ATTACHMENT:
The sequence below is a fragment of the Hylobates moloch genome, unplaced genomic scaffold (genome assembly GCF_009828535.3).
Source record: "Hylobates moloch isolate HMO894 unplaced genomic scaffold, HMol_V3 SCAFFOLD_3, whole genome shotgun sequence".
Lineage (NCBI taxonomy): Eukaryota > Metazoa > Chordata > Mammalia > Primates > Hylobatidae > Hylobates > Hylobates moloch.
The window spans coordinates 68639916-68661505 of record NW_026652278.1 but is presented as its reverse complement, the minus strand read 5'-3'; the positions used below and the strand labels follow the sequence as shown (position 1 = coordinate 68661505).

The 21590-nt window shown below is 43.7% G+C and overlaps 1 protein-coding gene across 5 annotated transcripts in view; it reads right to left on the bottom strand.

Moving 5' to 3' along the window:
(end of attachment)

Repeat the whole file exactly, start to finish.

The sequence below is a fragment of the Hylobates moloch genome, unplaced genomic scaffold (genome assembly GCF_009828535.3).
Source record: "Hylobates moloch isolate HMO894 unplaced genomic scaffold, HMol_V3 SCAFFOLD_3, whole genome shotgun sequence".
Lineage (NCBI taxonomy): Eukaryota > Metazoa > Chordata > Mammalia > Primates > Hylobatidae > Hylobates > Hylobates moloch.
The window spans coordinates 68639916-68661505 of record NW_026652278.1 but is presented as its reverse complement, the minus strand read 5'-3'; the positions used below and the strand labels follow the sequence as shown (position 1 = coordinate 68661505).

The 21590-nt window shown below is 43.7% G+C and overlaps 1 protein-coding gene across 5 annotated transcripts in view; it reads right to left on the bottom strand.

Moving 5' to 3' along the window: